The General Data Protection Regulation (GDPR) for small business can seem quite daunting. Aisling will be discussing it with Ronan Berry of Midlands 103’s ‘Taking Care of Business’ tomorrow night. Ala the Millennium Bug of 1999, there’s a bit of scaremongering going on with some business owners really panicked now. Whilst it is a serious issue, this article will hopefully provide you with some practical tips on how to get your small business ready for GDPR on May 25th, 2018.
What is the General Data Protection Regulation (GDPR) about?
The Data Protection Commissioner of Ireland states that it;
“emphasises transparency, security and accountability by data controllers and processors”.
And that this is the first step with regard to data privacy for individuals. It’s about strengthening the rights of European citizens to data privacy, so as to avoid things like their data being sold, being bombarded with advertising etc. It’s about data protection. If you are already compliant with the current Data Protection Act, then you are actually 2/3 of the way there now with the GDPR regulations. In fact, really you could look at it as what is considered best practice up to now will become the law on the 25th of May. The changes to the legislation now give more powers to the individual. They can now take action (more easily) if their data privacy has been infringed. So you must have some sort of procedure in place to help you deal with any possible impact from that. You also have to keep service users fully informed as to how you use their data.
Where do I start?
It’s basically another page to your Standard Operating Procedures, that documents the categories of data and data subjects you keep, the elements of personal data you keep within each category, the source of that personal data, the purposes for which the personal data is being processed, the legal basis for each processing purpose, any special categories, the retention period for which you will keep that data. Once you have looked at those, then document what action you need to take to be GDPR compliant.
Record how you store your data, how is it secured, can third parties access it? If so, what measures do they have in place? You also need to remember to put a plan in place for a data breach. This can happen as simply as someone within the company accidentally forwarding an email to you which contains data you don’t need at all, and which could be sensitive. The accountability bit needs to be relayed to all of your staff so that they understand what can happen should they breach confidentiality in any way. In our case, it’s standard practice that everyone who works for us signs a confidentiality agreement and understands the implications of breaching it.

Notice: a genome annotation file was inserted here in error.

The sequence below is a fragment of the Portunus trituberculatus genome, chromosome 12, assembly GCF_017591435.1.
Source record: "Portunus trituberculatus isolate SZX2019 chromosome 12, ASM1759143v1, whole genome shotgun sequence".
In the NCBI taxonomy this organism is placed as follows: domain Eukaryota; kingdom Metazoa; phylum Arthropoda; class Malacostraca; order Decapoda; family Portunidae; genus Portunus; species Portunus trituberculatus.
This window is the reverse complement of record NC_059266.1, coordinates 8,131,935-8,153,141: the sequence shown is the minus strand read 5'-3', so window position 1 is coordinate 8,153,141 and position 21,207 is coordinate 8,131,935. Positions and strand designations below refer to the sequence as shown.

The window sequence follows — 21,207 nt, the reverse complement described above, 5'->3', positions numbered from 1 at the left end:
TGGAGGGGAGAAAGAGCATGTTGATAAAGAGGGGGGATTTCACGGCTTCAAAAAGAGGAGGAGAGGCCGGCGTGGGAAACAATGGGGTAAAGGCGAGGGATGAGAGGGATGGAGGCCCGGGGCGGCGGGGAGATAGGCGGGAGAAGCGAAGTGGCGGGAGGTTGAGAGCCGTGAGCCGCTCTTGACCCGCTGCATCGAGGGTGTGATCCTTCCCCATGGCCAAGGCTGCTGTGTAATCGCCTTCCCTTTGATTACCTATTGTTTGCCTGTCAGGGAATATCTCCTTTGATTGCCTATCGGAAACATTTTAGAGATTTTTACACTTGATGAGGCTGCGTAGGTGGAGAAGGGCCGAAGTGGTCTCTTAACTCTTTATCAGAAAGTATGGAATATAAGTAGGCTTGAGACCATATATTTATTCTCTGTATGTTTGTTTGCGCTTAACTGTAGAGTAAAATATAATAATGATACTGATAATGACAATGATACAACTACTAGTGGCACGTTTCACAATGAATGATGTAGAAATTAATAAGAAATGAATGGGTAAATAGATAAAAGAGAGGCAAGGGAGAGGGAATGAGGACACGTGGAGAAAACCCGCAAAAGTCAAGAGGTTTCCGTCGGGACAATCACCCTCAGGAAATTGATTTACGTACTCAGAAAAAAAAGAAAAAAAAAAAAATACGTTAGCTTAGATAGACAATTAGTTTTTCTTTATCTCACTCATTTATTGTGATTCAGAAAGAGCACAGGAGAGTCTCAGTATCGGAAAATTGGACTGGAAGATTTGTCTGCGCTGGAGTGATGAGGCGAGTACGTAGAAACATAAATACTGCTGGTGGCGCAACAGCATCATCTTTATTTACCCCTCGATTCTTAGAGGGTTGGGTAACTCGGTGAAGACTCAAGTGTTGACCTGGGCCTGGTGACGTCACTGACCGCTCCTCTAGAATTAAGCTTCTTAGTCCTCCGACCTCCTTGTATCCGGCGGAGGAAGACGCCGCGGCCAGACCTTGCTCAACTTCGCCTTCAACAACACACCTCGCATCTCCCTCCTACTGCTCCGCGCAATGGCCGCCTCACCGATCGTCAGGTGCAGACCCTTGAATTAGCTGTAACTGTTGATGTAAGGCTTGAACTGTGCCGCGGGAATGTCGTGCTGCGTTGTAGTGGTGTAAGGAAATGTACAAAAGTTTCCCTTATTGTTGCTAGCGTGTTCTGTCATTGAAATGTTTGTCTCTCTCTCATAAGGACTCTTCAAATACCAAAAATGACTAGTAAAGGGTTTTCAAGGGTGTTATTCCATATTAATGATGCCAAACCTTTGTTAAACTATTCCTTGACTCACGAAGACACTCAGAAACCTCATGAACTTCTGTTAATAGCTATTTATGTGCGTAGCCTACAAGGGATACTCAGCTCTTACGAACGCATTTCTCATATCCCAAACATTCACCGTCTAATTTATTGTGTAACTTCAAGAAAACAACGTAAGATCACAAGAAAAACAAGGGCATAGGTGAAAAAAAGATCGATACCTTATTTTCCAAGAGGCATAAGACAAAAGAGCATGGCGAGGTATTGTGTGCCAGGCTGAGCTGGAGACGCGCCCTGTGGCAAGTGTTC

GDPR check List
- Make a list of all personal data you hold.
- Do you still need to hold all of the data? Only collect data that you need.
- Is it safe? Is it secure? Is it encrypted? – (a quick search in Google will return lots of data encryption services for small business). At its basic level, if a file is password protected, it’s a very simple basic form of encryption.
- Whether you are on a PC or a Mac you can encrypt data. On a PC, you can do it by going to Control Panel, Security and clickin on Bit locker. On a Mac, go to Applications, Disk Utility, select files/folders to encrypt.
- If you store data in the cloud, it is already encrypted as it has to be under current legislation.
- Can it be accessed by anyone other than you? Why is that, and how do you keep it safe from breaches?
- If you use a USB key then get one that can be encrypted ie IronKey, ScanDisk.
- Have you a procedure in place that deals with a data breach. So what happens in the business if someone gets access to data that shouldn’t?
- Emails can be encrypted. They are already if you use Gmail (or you can use the Chrome Extension – SecureGmail,). Microsoft Office uses Azure Rights Management.
- One of the new things to note is that if someone looks for access to information kept by them, it must be dealt with within 1 month. How will you handle that? Put a procedure in place to document. You must reply to any requests for data within 72 hours. Rights for consumers under the GDPR have expanded further. Rights for individuals under the GDPR include subject access, to have inaccuracies corrected, to have information erased, to object to direct marketing, to restrict the processing of their information, including automated decision-making and data portability.
- If you use an email service like MailChimp, make sure you state at the bottom of the email how you got the customer details, why you are sending the email and giving the option to unsubscribe.
- Only keep their data as long as they are interested in your services/products/business.
Download the GDPR checklist by clicking on the image below.
You can access further information on the Data Protection website.